There is one man aged 90 still living a couple of miles from here, who gave us a load of stories and came with us to the Brentford Storytelling festival in London back in the early 90s.
He (Francie Kennelly), along with the Stewarts of Blair, Bob Cann, Mikeen McCarthy, Junior Crehan, coal-miners from Wales, and several other lesser known source storytellers, were featured on a C90 cassette album we put out with the kind help of Malcolm Taylor, via The Vaughan Williams Memorial Library in 1991. It was entitled "....and that's My Story - tales, yarns and legends from Britain and Ireland".
I think it's long out of pressing, but it keeps niggling in the back of my mind that we should perhaps get it re-released by somebody - I'm certain it would be of interest to storytelling fans.
Jim Carroll


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Subject: RE: Folklore: Sources of Fairy Tales
From: McGrath of Harlow
Date: 23 Mar 13 - 09:59 PM

True enough that children love Eddie's storytelling (though the mothers don't always!), but he can certainly hold adult listeners absolutely spellbound.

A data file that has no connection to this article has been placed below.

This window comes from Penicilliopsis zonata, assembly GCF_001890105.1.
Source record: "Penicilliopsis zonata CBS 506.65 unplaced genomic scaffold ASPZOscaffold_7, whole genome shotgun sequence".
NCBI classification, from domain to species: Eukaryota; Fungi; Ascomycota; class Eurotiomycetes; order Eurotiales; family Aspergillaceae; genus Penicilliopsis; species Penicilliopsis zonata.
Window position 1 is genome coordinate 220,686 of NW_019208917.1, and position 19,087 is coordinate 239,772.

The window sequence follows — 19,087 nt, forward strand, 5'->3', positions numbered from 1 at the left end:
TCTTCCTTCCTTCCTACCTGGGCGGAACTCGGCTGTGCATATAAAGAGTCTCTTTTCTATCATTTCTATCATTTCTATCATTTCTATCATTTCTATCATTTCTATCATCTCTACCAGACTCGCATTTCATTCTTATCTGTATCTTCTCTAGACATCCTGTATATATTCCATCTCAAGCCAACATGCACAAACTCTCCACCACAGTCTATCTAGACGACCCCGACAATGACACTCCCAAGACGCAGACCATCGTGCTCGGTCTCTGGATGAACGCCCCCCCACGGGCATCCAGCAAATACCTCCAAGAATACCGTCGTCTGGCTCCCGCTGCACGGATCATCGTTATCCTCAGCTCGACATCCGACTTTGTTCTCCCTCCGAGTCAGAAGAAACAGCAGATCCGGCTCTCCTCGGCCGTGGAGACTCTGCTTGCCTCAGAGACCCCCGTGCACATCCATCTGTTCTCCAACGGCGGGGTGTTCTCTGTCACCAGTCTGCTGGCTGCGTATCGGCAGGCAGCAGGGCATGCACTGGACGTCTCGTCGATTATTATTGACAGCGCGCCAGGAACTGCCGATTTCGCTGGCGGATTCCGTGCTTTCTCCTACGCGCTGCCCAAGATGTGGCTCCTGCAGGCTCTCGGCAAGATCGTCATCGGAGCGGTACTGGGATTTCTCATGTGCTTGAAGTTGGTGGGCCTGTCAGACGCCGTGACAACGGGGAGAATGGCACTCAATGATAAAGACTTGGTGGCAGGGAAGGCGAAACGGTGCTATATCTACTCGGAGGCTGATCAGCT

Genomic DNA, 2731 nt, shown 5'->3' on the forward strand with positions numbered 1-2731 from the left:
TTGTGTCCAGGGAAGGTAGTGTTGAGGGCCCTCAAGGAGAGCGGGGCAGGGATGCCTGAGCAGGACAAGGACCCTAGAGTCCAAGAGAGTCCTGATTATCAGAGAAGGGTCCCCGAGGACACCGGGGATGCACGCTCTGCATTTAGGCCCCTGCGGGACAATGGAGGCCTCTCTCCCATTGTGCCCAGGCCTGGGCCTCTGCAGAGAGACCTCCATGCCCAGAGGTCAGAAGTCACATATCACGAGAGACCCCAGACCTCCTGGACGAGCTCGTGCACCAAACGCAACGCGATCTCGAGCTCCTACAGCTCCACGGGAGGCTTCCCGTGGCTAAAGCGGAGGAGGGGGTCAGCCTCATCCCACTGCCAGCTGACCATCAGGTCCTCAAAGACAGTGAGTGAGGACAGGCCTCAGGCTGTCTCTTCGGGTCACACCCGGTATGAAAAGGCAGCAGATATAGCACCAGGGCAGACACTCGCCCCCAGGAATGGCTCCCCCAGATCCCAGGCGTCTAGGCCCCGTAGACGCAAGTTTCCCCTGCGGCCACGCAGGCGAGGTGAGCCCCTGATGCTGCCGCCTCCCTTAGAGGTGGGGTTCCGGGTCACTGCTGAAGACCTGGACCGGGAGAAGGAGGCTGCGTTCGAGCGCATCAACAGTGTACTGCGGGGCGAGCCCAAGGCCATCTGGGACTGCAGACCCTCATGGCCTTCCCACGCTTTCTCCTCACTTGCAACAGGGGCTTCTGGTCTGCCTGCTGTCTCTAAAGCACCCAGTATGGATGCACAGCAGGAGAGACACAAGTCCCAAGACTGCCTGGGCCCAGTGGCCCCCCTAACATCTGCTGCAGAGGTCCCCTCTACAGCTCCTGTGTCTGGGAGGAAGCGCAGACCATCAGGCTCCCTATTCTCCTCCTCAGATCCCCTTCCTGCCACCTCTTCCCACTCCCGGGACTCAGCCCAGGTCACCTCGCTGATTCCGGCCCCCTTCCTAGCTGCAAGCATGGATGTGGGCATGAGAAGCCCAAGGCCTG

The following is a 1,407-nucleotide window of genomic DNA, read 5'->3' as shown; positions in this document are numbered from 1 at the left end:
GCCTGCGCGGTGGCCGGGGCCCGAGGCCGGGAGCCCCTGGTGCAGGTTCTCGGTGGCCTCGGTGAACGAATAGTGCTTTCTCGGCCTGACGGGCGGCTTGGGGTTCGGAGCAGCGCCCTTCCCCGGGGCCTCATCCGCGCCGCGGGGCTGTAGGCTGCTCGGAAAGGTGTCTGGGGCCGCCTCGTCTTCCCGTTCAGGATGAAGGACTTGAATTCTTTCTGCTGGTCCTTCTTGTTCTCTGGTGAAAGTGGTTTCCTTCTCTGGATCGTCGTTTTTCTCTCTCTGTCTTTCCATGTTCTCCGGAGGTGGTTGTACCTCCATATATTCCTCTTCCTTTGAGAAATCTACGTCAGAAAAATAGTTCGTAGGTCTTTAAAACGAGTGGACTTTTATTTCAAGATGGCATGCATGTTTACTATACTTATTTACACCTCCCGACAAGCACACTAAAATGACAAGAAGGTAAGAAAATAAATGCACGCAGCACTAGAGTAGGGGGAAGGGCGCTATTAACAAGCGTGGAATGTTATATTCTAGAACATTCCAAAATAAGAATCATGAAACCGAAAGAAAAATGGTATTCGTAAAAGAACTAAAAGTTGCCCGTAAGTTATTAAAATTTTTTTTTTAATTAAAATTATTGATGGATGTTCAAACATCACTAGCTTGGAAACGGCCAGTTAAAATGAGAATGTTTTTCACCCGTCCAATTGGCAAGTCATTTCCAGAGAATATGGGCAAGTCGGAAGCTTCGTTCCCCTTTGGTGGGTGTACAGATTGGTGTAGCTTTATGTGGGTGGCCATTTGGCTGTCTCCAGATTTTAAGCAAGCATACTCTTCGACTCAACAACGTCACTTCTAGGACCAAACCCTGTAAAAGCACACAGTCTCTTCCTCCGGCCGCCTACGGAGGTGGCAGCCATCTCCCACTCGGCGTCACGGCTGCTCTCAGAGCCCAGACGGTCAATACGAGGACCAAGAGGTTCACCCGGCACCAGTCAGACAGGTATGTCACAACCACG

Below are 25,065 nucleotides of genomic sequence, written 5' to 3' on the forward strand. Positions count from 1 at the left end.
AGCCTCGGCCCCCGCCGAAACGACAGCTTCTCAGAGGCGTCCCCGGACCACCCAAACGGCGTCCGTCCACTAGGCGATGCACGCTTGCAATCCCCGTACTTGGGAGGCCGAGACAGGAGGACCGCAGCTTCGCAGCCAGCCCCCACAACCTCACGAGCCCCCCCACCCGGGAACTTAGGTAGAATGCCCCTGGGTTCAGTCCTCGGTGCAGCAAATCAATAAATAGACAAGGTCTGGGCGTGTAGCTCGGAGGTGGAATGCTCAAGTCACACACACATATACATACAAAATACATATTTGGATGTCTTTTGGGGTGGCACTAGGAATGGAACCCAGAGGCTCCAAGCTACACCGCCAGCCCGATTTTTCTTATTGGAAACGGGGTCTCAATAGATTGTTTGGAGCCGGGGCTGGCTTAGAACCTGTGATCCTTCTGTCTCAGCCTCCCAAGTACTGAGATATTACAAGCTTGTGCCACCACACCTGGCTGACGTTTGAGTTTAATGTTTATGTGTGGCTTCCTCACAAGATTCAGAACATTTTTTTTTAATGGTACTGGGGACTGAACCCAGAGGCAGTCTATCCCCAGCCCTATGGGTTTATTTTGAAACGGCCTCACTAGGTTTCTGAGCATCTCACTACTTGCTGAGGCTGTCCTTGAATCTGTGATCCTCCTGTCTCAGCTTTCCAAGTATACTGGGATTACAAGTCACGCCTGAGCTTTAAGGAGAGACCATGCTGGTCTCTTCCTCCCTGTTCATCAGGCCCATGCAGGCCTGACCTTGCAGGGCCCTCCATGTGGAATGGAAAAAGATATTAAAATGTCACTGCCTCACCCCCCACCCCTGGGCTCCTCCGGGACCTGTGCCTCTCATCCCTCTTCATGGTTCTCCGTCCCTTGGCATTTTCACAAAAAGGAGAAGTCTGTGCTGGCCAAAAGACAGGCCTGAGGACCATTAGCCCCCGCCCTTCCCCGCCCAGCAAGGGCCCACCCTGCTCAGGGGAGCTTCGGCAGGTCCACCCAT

I've a notion the wild appearance is as much a matter of the storytelling allows him to look the way he likes to look, which would have been a bit tricky as a teacher. The lovely lady got it about right. A great look at that.


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Subject: RE: Folklore: Sources of Fairy Tales
From: Jim Carroll
Date: 24 Mar 13 - 05:23 AM

One of the problems with many storytellers today (sorry to generalise) is that it has taken on a tweeness - a need to do something else other than just tell the story rather and rely on the narrative.
Following the storytelling festival I mentioned above, Pat was invited on to Womans Hour to talk about our recording; she was set against one of the London storytellers - a nice lady, very polite and dedicated to what she was doing.